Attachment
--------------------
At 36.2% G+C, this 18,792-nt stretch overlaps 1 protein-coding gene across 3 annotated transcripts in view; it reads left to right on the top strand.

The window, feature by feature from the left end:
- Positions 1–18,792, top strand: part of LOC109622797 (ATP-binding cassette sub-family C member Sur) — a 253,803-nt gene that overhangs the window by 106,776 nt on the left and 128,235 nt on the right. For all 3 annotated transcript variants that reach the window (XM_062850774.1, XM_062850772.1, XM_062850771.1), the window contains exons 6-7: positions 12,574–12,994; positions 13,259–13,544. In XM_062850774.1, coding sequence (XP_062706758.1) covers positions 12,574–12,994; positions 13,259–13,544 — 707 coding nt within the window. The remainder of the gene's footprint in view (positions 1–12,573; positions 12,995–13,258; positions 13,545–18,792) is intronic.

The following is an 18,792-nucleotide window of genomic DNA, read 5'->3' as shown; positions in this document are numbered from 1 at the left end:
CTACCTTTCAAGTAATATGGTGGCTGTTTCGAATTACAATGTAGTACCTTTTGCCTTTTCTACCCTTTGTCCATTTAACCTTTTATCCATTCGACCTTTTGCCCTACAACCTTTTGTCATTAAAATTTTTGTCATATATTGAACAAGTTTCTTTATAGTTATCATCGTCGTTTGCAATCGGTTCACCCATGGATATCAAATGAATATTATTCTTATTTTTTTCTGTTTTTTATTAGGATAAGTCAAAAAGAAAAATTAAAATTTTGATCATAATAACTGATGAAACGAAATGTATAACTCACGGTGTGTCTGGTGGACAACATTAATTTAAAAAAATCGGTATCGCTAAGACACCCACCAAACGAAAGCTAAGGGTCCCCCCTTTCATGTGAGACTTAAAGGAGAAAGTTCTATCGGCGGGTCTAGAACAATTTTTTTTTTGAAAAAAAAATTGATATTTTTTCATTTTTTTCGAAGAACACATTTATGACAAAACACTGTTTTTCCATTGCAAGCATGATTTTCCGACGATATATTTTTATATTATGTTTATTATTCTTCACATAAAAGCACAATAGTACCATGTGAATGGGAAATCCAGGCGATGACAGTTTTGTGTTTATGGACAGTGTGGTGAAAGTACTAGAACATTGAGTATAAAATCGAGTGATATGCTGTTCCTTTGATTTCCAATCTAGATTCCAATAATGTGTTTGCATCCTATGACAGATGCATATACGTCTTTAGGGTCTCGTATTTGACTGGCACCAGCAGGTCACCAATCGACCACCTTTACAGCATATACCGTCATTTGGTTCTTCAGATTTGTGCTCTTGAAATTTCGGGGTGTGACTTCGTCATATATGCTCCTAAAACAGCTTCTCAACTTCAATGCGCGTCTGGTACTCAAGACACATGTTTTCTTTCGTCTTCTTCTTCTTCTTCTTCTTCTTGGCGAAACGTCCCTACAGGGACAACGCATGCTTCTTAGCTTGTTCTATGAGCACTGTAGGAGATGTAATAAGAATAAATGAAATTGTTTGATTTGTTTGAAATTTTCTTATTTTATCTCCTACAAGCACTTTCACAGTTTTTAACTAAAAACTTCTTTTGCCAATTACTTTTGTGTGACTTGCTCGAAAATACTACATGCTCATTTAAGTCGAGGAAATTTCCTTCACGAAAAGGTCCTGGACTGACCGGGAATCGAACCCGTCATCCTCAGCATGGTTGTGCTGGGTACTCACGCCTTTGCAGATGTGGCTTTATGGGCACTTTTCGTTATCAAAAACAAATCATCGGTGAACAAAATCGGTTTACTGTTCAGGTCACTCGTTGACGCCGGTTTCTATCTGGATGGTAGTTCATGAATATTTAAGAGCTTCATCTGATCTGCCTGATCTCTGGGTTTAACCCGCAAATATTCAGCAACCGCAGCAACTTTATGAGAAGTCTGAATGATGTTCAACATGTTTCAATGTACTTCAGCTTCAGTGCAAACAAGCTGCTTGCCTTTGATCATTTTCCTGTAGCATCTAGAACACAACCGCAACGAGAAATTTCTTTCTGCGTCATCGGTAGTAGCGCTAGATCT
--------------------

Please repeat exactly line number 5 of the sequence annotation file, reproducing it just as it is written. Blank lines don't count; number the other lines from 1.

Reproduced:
CTACCTTTCAAGTAATATGGTGGCTGTTTCGAATTACAATGTAGTACCTTTTGCCTTTTCTACCCTTTGTCCATTTAACCTTTTATCCATTCGACCTTTTGCCCTACAACCTTTTGTCATTAAAATTTTTGTCATATATTGAACAAGTTTCTTTATAGTTATCATCGTCGTTTGCAATCGGTTCACCCATGGATATCAAATGAATATTATTCTTATTTTTTTCTGTTTTTTATTAGGATAAGTCAAAAAGAAAAATTAAAATTTTGATCATAATAACTGATGAAACGAAATGTATAACTCACGGTGTGTCTGGTGGACAACATTAATTTAAAAAAATCGGTATCGCTAAGACACCCACCAAACGAAAGCTAAGGGTCCCCCCTTTCATGTGAGACTTAAAGGAGAAAGTTCTATCGGCGGGTCTAGAACAATTTTTTTTTTGAAAAAAAAATTGATATTTTTTCATTTTTTTCGAAGAACACATTTATGACAAAACACTGTTTTTCCATTGCAAGCATGATTTTCCGACGATATATTTTTATATTATGTTTATTATTCTTCACATAAAAGCACAATAGTACCATGTGAATGGGAAATCCAGGCGATGACAGTTTTGTGTTTATGGACAGTGTGGTGAAAGTACTAGAACATTGAGTATAAAATCGAGTGATATGCTGTTCCTTTGATTTCCAATCTAGATTCCAATAATGTGTTTGCATCCTATGACAGATGCATATACGTCTTTAGGGTCTCGTATTTGACTGGCACCAGCAGGTCACCAATCGACCACCTTTACAGCATATACCGTCATTTGGTTCTTCAGATTTGTGCTCTTGAAATTTCGGGGTGTGACTTCGTCATATATGCTCCTAAAACAGCTTCTCAACTTCAATGCGCGTCTGGTACTCAAGACACATGTTTTCTTTCGTCTTCTTCTTCTTCTTCTTCTTCTTGGCGAAACGTCCCTACAGGGACAACGCATGCTTCTTAGCTTGTTCTATGAGCACTGTAGGAGATGTAATAAGAATAAATGAAATTGTTTGATTTGTTTGAAATTTTCTTATTTTATCTCCTACAAGCACTTTCACAGTTTTTAACTAAAAACTTCTTTTGCCAATTACTTTTGTGTGACTTGCTCGAAAATACTACATGCTCATTTAAGTCGAGGAAATTTCCTTCACGAAAAGGTCCTGGACTGACCGGGAATCGAACCCGTCATCCTCAGCATGGTTGTGCTGGGTACTCACGCCTTTGCAGATGTGGCTTTATGGGCACTTTTCGTTATCAAAAACAAATCATCGGTGAACAAAATCGGTTTACTGTTCAGGTCACTCGTTGACGCCGGTTTCTATCTGGATGGTAGTTCATGAATATTTAAGAGCTTCATCTGATCTGCCTGATCTCTGGGTTTAACCCGCAAATATTCAGCAACCGCAGCAACTTTATGAGAAGTCTGAATGATGTTCAACATGTTTCAATGTACTTCAGCTTCAGTGCAAACAAGCTGCTTGCCTTTGATCATTTTCCTGTAGCATCTAGAACACAACCGCAACGAGAAATTTCTTTCTGCGTCATCGGTAGTAGCGCTAGATCT